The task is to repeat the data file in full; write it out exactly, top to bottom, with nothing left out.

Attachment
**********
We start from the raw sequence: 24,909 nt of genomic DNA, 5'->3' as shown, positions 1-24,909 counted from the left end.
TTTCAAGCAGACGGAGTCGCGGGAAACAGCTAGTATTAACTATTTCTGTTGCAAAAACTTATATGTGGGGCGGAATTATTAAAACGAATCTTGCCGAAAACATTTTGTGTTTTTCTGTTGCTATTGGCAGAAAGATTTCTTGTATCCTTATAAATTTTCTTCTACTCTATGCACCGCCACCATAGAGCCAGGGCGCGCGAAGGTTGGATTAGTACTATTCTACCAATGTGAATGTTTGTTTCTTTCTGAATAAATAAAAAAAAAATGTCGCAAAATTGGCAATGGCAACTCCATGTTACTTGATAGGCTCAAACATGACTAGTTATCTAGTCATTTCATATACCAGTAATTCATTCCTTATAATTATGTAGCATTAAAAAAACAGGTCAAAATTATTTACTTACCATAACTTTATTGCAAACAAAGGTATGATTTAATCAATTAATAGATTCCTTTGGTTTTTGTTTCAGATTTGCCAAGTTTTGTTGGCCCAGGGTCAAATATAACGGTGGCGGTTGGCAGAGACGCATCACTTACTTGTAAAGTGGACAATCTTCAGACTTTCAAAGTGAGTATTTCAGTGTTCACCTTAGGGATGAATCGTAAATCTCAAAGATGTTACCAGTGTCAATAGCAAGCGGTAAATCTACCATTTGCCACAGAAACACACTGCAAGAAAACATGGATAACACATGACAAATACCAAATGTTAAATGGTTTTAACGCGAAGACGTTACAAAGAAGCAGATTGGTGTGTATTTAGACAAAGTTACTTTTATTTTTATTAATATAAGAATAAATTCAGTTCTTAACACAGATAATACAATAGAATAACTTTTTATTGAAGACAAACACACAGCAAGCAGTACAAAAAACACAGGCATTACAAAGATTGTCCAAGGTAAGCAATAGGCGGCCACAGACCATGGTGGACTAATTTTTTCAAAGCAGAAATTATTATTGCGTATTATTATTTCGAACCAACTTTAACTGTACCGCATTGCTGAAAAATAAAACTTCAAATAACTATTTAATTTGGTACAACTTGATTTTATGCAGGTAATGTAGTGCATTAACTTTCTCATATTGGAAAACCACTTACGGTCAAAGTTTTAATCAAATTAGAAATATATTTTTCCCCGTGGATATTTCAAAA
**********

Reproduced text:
We start from the raw sequence: 24,909 nt of genomic DNA, 5'->3' as shown, positions 1-24,909 counted from the left end.
TTTCAAGCAGACGGAGTCGCGGGAAACAGCTAGTATTAACTATTTCTGTTGCAAAAACTTATATGTGGGGCGGAATTATTAAAACGAATCTTGCCGAAAACATTTTGTGTTTTTCTGTTGCTATTGGCAGAAAGATTTCTTGTATCCTTATAAATTTTCTTCTACTCTATGCACCGCCACCATAGAGCCAGGGCGCGCGAAGGTTGGATTAGTACTATTCTACCAATGTGAATGTTTGTTTCTTTCTGAATAAATAAAAAAAAAATGTCGCAAAATTGGCAATGGCAACTCCATGTTACTTGATAGGCTCAAACATGACTAGTTATCTAGTCATTTCATATACCAGTAATTCATTCCTTATAATTATGTAGCATTAAAAAAACAGGTCAAAATTATTTACTTACCATAACTTTATTGCAAACAAAGGTATGATTTAATCAATTAATAGATTCCTTTGGTTTTTGTTTCAGATTTGCCAAGTTTTGTTGGCCCAGGGTCAAATATAACGGTGGCGGTTGGCAGAGACGCATCACTTACTTGTAAAGTGGACAATCTTCAGACTTTCAAAGTGAGTATTTCAGTGTTCACCTTAGGGATGAATCGTAAATCTCAAAGATGTTACCAGTGTCAATAGCAAGCGGTAAATCTACCATTTGCCACAGAAACACACTGCAAGAAAACATGGATAACACATGACAAATACCAAATGTTAAATGGTTTTAACGCGAAGACGTTACAAAGAAGCAGATTGGTGTGTATTTAGACAAAGTTACTTTTATTTTTATTAATATAAGAATAAATTCAGTTCTTAACACAGATAATACAATAGAATAACTTTTTATTGAAGACAAACACACAGCAAGCAGTACAAAAAACACAGGCATTACAAAGATTGTCCAAGGTAAGCAATAGGCGGCCACAGACCATGGTGGACTAATTTTTTCAAAGCAGAAATTATTATTGCGTATTATTATTTCGAACCAACTTTAACTGTACCGCATTGCTGAAAAATAAAACTTCAAATAACTATTTAATTTGGTACAACTTGATTTTATGCAGGTAATGTAGTGCATTAACTTTCTCATATTGGAAAACCACTTACGGTCAAAGTTTTAATCAAATTAGAAATATATTTTTCCCCGTGGATATTTCAAAA